Tactical Signals Intelligence Originates in World War I

Published with Permission by:
Lori S. Tagg, Command Historian,
US Army Intelligence Center of Excellence, Fort Huachuca, AZ.

After the invention of the radio in the 1890s, the first widespread use of the technology for military communications occurred during World War I.  The ease of intercepting radio messages quickly spurred advances in encryption and decryption of codes and ciphers.  The Military Intelligence Division in Washington recognized the importance of this discipline and quickly established Herbert Yardley’s Code and Cipher Section.  Likewise, shortly after arriving in France, Brig. Gen. Dennis Nolan, the American Expeditionary Forces (AEF) G-2, was forced to acknowledge that the US was woefully unprepared to exploit signals intelligence.  When British intelligence informed him that it had identified two-thirds of the enemy’s divisions through the intercepting and decoding of Germany’s radio messages, Nolan acted immediately.  On July 28, 1917, he tasked Capt. Frank Moorman to form the AEF’s Radio Intelligence Section (RIS), also known as G-2 A6.

Moorman, a 40-year-old Coastal Artillery officer serving as the acting director of the Signal School at Fort Leavenworth, had served in the Military Information Division in the Philippines and had temporarily worked with Parker Hitt, the Army’s foremost authority on codes and ciphers.  When Moorman arrived in France, however, he understood little more than his mission: to read and decipher German radio messages.  Starting from scratch, Moorman soon built a successful collaborative network that provided the AEF with reliable intelligence throughout the war.

Lt. Col. Frank Moorman and his staff of the Radio Intelligence Section, AEF Headquarters (INSCOM photo)

The US Army’s Signal Corps, which had responsibility for Army code compilation and communications security, figured prominently in Moorman’s network.  The Signal Corps’ own Radio Intelligence Service, later renamed the Radio Section, established, operated, and maintained listening stations close to the front lines.  Personnel manning these stations intercepted and copied enemy radio messages around the clock.  The Signal Corps turned recorded messages over to RIS personnel at each Army headquarters for deciphering and analysis using keys provided by the G-2 A6. The most difficult codes and ciphers and potentially important messages were passed further up the chain to Moorman’s section.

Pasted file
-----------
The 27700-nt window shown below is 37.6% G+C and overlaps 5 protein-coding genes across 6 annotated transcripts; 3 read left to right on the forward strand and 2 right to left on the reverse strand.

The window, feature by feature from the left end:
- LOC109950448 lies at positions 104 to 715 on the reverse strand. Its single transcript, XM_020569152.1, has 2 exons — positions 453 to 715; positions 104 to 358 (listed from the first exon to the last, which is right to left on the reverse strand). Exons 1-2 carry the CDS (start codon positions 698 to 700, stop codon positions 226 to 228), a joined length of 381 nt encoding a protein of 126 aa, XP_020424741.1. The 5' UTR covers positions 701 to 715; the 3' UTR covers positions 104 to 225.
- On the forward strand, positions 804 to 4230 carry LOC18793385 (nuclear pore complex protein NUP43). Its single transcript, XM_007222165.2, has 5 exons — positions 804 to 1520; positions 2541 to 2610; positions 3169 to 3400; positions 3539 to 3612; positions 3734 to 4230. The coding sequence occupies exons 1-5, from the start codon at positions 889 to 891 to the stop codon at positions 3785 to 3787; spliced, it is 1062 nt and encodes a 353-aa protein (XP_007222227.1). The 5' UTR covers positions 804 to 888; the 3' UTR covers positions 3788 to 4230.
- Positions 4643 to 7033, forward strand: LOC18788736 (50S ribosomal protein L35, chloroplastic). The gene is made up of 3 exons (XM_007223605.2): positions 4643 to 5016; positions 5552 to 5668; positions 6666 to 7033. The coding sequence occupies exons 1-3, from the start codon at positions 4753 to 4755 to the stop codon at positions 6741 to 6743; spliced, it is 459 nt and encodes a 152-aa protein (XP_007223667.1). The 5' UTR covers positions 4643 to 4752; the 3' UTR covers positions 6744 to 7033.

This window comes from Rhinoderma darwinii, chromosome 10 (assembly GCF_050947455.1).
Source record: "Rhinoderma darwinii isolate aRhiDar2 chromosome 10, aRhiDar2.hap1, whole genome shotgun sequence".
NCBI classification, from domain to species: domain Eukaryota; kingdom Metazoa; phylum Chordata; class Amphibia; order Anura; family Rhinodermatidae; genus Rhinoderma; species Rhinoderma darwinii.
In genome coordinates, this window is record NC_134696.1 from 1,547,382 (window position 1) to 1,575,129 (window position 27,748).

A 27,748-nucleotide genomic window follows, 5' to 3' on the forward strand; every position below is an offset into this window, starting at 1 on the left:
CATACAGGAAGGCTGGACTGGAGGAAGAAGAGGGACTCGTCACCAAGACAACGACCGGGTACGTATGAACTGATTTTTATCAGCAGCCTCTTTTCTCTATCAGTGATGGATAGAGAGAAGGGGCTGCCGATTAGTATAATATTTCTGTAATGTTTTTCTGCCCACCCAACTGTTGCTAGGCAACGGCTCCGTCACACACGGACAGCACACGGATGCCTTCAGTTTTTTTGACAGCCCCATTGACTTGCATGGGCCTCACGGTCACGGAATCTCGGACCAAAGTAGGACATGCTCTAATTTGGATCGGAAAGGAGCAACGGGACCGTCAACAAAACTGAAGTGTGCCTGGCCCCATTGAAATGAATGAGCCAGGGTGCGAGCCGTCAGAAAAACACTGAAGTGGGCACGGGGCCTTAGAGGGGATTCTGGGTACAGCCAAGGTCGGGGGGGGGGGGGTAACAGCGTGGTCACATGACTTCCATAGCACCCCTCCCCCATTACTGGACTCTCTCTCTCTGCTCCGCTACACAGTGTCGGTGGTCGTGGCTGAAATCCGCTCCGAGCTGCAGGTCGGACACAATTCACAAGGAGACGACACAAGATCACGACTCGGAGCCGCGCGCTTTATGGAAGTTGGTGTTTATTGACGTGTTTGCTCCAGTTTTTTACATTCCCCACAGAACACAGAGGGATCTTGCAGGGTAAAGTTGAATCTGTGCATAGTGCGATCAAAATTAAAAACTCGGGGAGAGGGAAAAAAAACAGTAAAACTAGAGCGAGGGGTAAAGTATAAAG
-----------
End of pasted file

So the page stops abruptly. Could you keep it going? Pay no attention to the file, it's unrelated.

The US Army’s first foray into tactical signals intelligence quickly surpassed the efforts of its Allies.  Its eight listening stations intercepted more than 72,000 messages and 238,000 telephone calls.  Additionally, personnel located enemy radio stations, constructed net diagrams, intercepted and located radio signals from airplanes ranging for hostile artillery, policed US Army telephone lines near the front for operational security, and distributed American trench codes.  They also helped develop enemy order of battle through traffic analysis by using call signs and knowledge of German communication protocols.

One early success occurred in December 1917, when the RIS intercepted a transmission indicating the enemy planned a barrage in an area where a US division was co-located with the French.  The RIS passed this intelligence to front line headquarters just in time to allow the Allies to unleash a counter-battery attack that effectively prevented the Germans from carrying out their plan.  Examples like this quickly won over skeptical commanders who initially distrusted the value of code and cipher work. However, it also exposed a vulnerability for future warfare. Moorman cautioned that the system developed for use in World War I was successful primarily because of the static nature of trench warfare.  Its value decreased when the enemy became mobile and the RIS could not maintain close contact long enough to establish the listening stations and install the necessary equipment.

In 1920, Moorman spoke to the officers of the Military Intelligence Division in an effort to pass on insights relevant for the future.  He recalled that his most pressing problem was obtaining adequate personnel: “The difficulty in finding men who could actually think without a guardian was surprising.  It is hoped that one of the aims of the future will be to develop this ability in men chosen for code and cipher work.”

Another obstacle the RIS faced was educating outside personnel about the process of code and cipher work.  “What [headquarters] wanted us to do was pick out the important messages, decode them, and let the rest go.…It was a matter of considerable difficulty to make them see that we had to work them out and that the Germans did not tag their important messages before sending them.”  Additionally, educating troops about the importance of safeguarding their own communications was paramount.  Moorman warned, “It is a sacrifice of American lives to unnecessarily assist the enemy in the solution of our code.”  Too often, soldiers mishandled codes and refused to “[observe] the ‘foolish’ little details that the code man insists on.”  Moorman correctly predicted that all these issues would endure in the future.

US Army’s First Code and Cipher Bureau Created June 10, 1917

Published with Permission by: